“(Today) I saw a unique, once in an almost 100 years circumstance in regards to the water levels on the river,” said Admiral Schultz. “The stakeholders in the 8th Coast Guard district (the largest Coast Guard district in the country encompassing 28 states) are used to dealing with the high water and the low water, but this is historic.”

The high water impacts all levels of operations due to the higher flow rates and increased risk of accidents due to severe currents hampering the ability for industry to safely get their goods to market. The historic flooding has also shut down parts of the river system preventing farmers from shipping their commodities down river. It is a strain on an aging system and infrastructure has global impacts for delivery of goods in a just-in-time economy.

“Down here it’s a system of systems, with the port, the service companies (Turn), there are a lot of stakeholders in the region including the government, from Coast Guard to the USACE,” said Admiral Schultz. “The system really needs everyone to bring their best to the game when there’s an elevated risk posture. This goes from the mouth of the Mississippi all the way up to the Great Lakes. It’s a national situation.”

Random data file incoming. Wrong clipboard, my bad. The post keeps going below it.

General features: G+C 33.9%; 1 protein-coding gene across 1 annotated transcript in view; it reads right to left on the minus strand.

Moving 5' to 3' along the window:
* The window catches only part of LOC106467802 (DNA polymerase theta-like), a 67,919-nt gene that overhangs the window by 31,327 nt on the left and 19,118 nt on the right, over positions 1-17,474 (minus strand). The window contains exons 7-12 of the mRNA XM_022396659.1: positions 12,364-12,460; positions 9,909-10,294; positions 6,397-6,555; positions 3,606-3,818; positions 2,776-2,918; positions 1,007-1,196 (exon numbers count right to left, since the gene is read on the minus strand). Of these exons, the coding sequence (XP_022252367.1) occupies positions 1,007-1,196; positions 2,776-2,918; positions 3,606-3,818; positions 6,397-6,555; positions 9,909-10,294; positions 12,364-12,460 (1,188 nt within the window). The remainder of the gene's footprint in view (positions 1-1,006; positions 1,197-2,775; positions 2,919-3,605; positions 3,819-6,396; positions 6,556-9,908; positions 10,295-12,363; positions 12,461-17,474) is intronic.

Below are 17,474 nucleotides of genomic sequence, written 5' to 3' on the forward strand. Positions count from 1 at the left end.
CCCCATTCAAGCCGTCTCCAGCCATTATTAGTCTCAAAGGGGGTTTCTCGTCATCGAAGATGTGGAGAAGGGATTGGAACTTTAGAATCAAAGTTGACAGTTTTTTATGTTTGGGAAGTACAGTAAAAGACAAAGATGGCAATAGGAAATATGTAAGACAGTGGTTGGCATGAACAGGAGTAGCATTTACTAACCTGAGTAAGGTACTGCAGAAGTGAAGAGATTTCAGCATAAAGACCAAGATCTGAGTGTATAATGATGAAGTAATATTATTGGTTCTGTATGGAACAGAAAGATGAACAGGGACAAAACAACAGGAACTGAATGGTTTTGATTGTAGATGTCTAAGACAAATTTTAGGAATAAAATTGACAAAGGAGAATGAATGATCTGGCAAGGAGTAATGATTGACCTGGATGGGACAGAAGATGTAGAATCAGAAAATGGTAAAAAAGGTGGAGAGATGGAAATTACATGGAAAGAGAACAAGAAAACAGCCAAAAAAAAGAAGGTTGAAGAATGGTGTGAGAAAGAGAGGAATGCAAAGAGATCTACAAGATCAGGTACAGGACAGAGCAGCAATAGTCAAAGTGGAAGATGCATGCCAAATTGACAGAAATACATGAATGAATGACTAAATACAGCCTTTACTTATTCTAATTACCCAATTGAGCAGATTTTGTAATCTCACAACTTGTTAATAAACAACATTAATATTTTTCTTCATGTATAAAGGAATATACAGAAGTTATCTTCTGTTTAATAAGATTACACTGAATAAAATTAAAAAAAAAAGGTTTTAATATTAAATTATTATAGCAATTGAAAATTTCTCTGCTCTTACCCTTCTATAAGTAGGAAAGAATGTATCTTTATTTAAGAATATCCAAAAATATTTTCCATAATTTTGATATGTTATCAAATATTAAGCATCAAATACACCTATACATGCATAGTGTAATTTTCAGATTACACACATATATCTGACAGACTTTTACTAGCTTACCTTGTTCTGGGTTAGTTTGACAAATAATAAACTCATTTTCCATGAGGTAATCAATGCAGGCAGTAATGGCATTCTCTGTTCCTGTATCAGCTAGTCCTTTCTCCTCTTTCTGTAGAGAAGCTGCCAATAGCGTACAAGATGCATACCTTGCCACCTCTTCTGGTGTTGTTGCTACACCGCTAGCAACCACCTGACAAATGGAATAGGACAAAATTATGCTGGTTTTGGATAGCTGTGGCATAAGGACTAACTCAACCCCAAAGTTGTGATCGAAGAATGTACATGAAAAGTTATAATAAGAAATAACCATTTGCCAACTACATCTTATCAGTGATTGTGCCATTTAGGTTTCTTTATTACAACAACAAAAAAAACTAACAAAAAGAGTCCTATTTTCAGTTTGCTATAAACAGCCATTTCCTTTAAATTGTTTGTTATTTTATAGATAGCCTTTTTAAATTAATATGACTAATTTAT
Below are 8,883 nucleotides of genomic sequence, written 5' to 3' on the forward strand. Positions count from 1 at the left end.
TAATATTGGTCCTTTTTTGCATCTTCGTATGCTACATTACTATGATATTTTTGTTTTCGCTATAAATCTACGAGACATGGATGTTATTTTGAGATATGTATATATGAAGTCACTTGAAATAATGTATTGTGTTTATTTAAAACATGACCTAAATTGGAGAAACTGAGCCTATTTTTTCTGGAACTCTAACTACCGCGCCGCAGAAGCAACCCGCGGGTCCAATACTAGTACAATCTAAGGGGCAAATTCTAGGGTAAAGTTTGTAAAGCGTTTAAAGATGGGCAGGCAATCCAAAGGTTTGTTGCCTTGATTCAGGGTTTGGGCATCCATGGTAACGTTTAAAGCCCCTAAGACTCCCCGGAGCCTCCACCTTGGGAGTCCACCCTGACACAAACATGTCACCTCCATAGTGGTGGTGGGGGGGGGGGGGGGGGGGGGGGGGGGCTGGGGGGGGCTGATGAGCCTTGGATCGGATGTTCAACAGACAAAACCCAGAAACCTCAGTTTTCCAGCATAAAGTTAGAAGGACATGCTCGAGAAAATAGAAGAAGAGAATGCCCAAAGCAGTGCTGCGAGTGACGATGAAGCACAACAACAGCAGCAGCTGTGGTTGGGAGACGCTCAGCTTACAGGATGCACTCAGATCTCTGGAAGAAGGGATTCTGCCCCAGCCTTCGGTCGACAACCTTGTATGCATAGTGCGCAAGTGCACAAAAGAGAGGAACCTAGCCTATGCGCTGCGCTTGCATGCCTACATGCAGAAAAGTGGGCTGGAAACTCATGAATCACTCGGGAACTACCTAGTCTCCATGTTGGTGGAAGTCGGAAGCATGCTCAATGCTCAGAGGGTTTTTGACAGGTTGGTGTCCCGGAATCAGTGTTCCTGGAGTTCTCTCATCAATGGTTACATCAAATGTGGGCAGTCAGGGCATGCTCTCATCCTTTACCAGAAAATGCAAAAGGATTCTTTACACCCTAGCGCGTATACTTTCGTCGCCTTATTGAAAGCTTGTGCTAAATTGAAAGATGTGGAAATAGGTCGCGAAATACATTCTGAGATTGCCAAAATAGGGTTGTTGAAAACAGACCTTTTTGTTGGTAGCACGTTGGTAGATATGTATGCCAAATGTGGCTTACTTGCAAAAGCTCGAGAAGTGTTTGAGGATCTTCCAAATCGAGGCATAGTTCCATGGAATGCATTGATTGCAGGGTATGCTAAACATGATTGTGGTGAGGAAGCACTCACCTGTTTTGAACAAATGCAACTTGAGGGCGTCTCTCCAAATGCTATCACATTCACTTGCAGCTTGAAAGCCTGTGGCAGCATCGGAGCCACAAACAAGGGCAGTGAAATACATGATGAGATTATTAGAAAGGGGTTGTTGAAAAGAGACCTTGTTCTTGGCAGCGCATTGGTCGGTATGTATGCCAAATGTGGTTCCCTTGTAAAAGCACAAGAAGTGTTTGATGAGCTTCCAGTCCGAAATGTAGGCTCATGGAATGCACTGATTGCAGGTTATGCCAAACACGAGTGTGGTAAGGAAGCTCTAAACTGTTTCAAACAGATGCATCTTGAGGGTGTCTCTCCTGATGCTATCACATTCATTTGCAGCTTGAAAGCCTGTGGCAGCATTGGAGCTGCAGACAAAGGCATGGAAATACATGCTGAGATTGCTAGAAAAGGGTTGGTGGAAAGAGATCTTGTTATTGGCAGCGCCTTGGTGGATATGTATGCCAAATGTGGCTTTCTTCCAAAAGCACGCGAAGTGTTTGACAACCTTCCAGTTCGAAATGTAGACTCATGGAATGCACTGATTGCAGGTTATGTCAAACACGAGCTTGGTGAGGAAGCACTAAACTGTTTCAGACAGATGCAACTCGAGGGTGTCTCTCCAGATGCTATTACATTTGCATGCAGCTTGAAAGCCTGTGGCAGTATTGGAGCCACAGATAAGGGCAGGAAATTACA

“Technically Smart People are Central”

In helping to maintain $5.4 trillion in commerce flowing on the waterways, Admiral Schultz knows that his Coast Guard must strive to cultivate and keep the best-of-the-best beyond the five-year service obligation coming out of the Coast Guard Academy, and he counts staying relevant to the next generation as another challenge and area of intense focus. “We can’t be 10 years behind general society in terms of technology,” said Admiral Schultz. But when the conversation turns to technology, particularly in terms of increased sophistication and automation of ships and systems, the conversation quickly turns to cyber. “Think about automated ships and facilities. With those automated ships and facilities comes risk, technical and cyber risk. With all of the technology comes increased vulnerability,” said Admiral Schultz. “We’re building out our cyber capability at the Coast Guard. I have about 300 positions today on cyber at the Coast Guard, and the 2020 budget has about another 60 bodies as we have to defend Coast Guard networks from attack and we have to bring a cyber regulatory face to the waterfront. We need to build our own technical experts in this area.”